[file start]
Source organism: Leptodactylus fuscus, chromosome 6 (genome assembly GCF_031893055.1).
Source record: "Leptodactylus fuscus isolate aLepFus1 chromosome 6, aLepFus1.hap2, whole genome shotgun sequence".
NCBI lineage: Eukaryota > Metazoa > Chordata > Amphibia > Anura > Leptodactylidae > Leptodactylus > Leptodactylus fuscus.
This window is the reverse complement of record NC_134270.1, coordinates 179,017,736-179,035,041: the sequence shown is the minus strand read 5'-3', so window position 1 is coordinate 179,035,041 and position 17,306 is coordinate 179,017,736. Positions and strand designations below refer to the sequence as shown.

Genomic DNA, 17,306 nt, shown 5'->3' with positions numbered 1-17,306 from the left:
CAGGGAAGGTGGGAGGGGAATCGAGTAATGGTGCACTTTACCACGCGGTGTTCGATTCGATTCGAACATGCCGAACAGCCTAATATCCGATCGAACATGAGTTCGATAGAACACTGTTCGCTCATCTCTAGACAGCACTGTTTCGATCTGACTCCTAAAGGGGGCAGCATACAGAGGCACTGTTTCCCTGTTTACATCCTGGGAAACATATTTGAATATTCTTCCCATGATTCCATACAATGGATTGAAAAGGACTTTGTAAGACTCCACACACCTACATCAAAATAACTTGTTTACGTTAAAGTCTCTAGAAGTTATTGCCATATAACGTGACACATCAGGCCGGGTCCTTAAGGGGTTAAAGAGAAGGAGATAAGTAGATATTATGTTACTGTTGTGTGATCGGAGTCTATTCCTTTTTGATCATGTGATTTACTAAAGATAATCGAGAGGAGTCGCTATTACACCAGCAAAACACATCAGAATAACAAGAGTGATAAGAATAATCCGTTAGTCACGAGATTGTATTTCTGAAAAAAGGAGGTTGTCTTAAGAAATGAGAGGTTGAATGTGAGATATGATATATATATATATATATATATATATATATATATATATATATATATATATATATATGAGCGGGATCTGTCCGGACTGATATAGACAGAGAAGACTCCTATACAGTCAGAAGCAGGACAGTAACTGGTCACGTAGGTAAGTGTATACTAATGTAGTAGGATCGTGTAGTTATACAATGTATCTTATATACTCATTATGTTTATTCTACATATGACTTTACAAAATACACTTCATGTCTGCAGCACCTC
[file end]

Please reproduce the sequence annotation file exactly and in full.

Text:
Source organism: Leptodactylus fuscus, chromosome 6 (genome assembly GCF_031893055.1).
Source record: "Leptodactylus fuscus isolate aLepFus1 chromosome 6, aLepFus1.hap2, whole genome shotgun sequence".
NCBI lineage: Eukaryota > Metazoa > Chordata > Amphibia > Anura > Leptodactylidae > Leptodactylus > Leptodactylus fuscus.
This window is the reverse complement of record NC_134270.1, coordinates 179,017,736-179,035,041: the sequence shown is the minus strand read 5'-3', so window position 1 is coordinate 179,035,041 and position 17,306 is coordinate 179,017,736. Positions and strand designations below refer to the sequence as shown.

Genomic DNA, 17,306 nt, shown 5'->3' with positions numbered 1-17,306 from the left:
CAGGGAAGGTGGGAGGGGAATCGAGTAATGGTGCACTTTACCACGCGGTGTTCGATTCGATTCGAACATGCCGAACAGCCTAATATCCGATCGAACATGAGTTCGATAGAACACTGTTCGCTCATCTCTAGACAGCACTGTTTCGATCTGACTCCTAAAGGGGGCAGCATACAGAGGCACTGTTTCCCTGTTTACATCCTGGGAAACATATTTGAATATTCTTCCCATGATTCCATACAATGGATTGAAAAGGACTTTGTAAGACTCCACACACCTACATCAAAATAACTTGTTTACGTTAAAGTCTCTAGAAGTTATTGCCATATAACGTGACACATCAGGCCGGGTCCTTAAGGGGTTAAAGAGAAGGAGATAAGTAGATATTATGTTACTGTTGTGTGATCGGAGTCTATTCCTTTTTGATCATGTGATTTACTAAAGATAATCGAGAGGAGTCGCTATTACACCAGCAAAACACATCAGAATAACAAGAGTGATAAGAATAATCCGTTAGTCACGAGATTGTATTTCTGAAAAAAGGAGGTTGTCTTAAGAAATGAGAGGTTGAATGTGAGATATGATATATATATATATATATATATATATATATATATATATATATATATATATATATATGAGCGGGATCTGTCCGGACTGATATAGACAGAGAAGACTCCTATACAGTCAGAAGCAGGACAGTAACTGGTCACGTAGGTAAGTGTATACTAATGTAGTAGGATCGTGTAGTTATACAATGTATCTTATATACTCATTATGTTTATTCTACATATGACTTTACAAAATACACTTCATGTCTGCAGCACCTC